Boulder Creek vintner wins national honor
There is nothing like an early Christmas present to make the holidays glow brighter, and this week Colorado wineries received several such gifts.
In an e-mail sent Monday to the state’s wineries, Doug Caskey of the Colorado Wine Industry Development Board said winemaker Jackie Thompson of Boulder Creek Winery recently captured the state’s first Jefferson Cup Invitational Award.
The Jefferson Cup Invitational in Kansas City, Mo., is the only competition recognizing wineries from all of America’s wine regions. The event was founded by Doug Frost, one of only three people holding the titles of Master Sommelier and Master of Wine.
The 2009 competition featured wines from 29 states, with six states winning Jefferson Cup Awards. Boulder Creek was honored for its Bordeaux-style blend, VIP Reserve 2006.
Caskey also sent Web links to two recent articles mentioning Colorado wine. The links include Frost’s article in the Kansas City Start titled “Colorado Wines Most Likely to Succeed.”
Frost says Colorado wineries are producing “well-crafted gems” from vineyards “in a few pockets that seem ideal” for grape growing.
You can read the article at tiny.cc/AWIwE.
The other article is by Santa Rosa, Calif.-based wine writer Dan Berger. In an article titled “The Problem with Sweetness in Wines,” Berger says, “Terrific dry and medium-dry rieslings are being made in California, Oregon, Washington, Michigan, Ohio, New York, and even places like Colorado and Wisconsin(!).”
Berger’s article is available at tiny.cc/AR8ri.
While a one-word mention isn’t much, the point is not the quantity but the quality. That is, a lot of people read Berger’s columns and his newsletter, and you can only hope him mentioning Colorado reislings is enough to pique someone’s interest.
As any public relations person can vouch, there never are any promises (or there shouldn’t be, anyway) of how much or what kind of advertising you will get from a freebie press trip.
Caskey remembers a writers’ trip a couple of years ago when one of the writers for a national magazine openly disliked her visit to Colorado.
“She hated the trip, she hated the wine, and we never heard a word from her,” Caskey sighed. “It was a complete waste of our time and money.”
On the other hand, on that same trip was a food blogger of whom Caskey had never heard and didn’t know what to expect. It turned out the blogger, who was well-known among food circles, produced a highly complementary piece, and several well-known chefs who read the blog decided to put Colorado wines on their menus.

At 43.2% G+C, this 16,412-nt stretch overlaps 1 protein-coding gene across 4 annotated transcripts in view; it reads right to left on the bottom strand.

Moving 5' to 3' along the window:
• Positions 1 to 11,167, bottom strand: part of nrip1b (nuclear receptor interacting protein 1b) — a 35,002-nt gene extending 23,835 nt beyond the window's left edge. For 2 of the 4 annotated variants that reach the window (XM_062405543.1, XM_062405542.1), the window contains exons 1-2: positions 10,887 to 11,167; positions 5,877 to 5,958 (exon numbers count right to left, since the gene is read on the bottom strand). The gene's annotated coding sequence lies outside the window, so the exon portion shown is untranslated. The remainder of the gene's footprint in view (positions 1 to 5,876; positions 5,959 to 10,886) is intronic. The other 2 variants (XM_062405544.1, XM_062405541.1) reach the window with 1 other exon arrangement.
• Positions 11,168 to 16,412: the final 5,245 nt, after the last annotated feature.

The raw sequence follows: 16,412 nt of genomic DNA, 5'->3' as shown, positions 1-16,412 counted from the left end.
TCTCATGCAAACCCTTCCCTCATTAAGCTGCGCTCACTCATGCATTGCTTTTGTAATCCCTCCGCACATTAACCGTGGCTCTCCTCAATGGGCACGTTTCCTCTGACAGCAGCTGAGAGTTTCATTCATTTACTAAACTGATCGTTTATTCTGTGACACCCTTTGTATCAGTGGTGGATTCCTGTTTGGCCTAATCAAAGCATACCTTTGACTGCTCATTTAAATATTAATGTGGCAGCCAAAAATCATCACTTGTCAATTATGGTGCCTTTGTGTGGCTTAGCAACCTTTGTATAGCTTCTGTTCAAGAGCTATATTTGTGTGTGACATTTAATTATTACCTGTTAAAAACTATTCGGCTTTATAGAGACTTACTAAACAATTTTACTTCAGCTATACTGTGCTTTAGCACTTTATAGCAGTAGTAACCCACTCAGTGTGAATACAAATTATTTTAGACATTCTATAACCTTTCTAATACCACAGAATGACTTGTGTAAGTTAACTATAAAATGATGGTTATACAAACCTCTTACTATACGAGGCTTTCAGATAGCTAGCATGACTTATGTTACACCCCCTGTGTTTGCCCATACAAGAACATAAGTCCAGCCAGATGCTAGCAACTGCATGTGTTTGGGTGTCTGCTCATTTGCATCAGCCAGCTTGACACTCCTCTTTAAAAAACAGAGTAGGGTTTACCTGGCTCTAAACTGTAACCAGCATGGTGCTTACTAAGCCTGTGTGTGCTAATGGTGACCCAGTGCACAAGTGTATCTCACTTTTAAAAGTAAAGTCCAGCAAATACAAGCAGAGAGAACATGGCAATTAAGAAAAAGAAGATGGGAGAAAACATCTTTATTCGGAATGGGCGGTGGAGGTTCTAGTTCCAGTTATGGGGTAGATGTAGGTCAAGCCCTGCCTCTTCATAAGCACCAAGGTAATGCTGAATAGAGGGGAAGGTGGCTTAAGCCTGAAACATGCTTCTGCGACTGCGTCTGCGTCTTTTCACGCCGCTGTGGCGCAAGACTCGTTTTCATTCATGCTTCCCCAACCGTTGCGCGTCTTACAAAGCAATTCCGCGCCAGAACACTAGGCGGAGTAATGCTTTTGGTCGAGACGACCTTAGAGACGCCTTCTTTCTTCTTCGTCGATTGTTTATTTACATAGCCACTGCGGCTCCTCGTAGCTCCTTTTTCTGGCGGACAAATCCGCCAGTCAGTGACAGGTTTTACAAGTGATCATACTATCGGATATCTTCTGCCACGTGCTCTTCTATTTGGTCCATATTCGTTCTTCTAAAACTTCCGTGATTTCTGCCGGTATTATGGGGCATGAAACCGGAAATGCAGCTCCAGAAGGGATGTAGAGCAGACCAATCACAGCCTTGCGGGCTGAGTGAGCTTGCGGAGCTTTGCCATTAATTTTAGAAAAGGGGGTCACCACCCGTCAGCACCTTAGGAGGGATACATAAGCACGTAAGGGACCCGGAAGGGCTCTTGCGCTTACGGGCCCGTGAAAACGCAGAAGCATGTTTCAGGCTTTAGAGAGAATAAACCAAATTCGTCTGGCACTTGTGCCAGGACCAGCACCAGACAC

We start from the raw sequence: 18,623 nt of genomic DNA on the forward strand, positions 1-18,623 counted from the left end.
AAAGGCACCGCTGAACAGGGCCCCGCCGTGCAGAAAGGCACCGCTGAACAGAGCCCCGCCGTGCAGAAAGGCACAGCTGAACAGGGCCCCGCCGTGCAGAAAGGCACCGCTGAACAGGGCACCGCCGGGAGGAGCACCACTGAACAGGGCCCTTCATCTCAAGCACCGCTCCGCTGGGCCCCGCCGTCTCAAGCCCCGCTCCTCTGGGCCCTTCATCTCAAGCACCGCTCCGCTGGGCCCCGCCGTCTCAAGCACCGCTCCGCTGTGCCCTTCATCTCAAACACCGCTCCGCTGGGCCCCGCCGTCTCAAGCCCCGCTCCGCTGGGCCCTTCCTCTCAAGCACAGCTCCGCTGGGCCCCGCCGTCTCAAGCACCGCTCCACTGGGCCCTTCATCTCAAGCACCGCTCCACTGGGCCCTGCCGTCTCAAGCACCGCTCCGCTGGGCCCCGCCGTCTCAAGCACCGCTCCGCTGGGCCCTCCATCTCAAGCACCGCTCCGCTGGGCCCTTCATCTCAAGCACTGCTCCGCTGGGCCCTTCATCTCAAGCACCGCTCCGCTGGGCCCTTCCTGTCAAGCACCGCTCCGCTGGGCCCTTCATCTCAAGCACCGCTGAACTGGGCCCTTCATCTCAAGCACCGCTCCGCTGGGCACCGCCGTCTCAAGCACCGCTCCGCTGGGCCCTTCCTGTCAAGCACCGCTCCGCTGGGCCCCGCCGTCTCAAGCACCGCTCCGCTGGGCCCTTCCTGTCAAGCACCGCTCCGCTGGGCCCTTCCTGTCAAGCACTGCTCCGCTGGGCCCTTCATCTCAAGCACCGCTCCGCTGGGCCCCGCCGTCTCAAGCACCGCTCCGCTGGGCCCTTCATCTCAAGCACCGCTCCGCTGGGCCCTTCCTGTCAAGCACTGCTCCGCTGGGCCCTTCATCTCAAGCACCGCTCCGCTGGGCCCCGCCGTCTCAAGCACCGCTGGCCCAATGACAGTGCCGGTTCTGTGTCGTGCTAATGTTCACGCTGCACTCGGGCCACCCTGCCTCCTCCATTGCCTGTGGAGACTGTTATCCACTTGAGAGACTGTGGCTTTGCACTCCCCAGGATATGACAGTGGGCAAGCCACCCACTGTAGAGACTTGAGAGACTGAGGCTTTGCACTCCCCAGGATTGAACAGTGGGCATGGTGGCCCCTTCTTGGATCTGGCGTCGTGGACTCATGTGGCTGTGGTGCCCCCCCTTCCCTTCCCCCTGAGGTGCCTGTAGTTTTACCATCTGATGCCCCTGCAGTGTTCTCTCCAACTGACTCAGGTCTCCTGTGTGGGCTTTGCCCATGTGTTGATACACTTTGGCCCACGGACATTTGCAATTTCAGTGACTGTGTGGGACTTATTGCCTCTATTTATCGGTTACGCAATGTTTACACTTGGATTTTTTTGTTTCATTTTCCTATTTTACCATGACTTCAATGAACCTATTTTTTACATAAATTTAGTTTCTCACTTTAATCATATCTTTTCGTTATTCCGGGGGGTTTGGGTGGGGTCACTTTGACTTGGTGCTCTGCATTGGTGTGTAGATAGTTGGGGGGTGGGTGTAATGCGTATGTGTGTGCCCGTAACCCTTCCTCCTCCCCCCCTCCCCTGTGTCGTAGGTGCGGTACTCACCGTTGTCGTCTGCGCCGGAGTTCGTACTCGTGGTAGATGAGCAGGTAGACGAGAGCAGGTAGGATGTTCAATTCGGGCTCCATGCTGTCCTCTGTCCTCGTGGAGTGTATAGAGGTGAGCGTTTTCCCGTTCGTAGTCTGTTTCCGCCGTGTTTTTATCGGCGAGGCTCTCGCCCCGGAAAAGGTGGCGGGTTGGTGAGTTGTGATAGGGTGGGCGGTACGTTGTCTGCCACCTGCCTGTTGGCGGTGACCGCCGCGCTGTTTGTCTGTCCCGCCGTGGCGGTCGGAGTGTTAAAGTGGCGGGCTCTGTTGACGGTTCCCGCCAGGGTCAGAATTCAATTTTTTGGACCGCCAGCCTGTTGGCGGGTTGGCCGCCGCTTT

Simply because of what one man wrote.
“It’s a matter of putting yourself out there and hoping they like you,” Caskey said.
And having a thick skin.
On the more recent trip attended by Berger and Frost, there was writer Amy Reiley of The Tasting Panel magazine. In her article titled “Mile High Wine Country,” Reiley remarks how “tedious” it is to travel though Colorado’s mountains by car and how “as wine country, Colorado has a number of unique challenges and attributes.”
Reiley wisely notes that “Colorado winemakers must be very committed.”
She also writes that “what makes Colorado difficult also makes it appealing” and “Colorado’s wine country is dramatic, breathtaking and ripe for development as a tourist business.”
I’m sure that surprises the many Colorado winemakers, as well as the folks at the Grand Junction Visitor and Convention Bureau, all of whom already spend ample time and money promoting the area’s wine-oriented tourism.
Reiley praises Colorado wines as “some of the best values in American wine, with elegant Merlots, Burgundian Chardonnays and undeniably world-class Rieslings.”
But she also notes that the “industry’s biggest challenge is a lack of supply to meet potential national demand.”
Finally, Reiley notes a “bit of misperception among Colorado’s general public” because the state’s wine drinkers aren’t drinking Colorado wine.
For the record, in fiscal 2009, Colorado wines claimed less than 2 percent by volume and about 8 percent in dollar value of all wine sold in the state.
“After all,” Reiley says, “if Rocky Mountain wine isn’t embraced at home, why would anyone else want it?”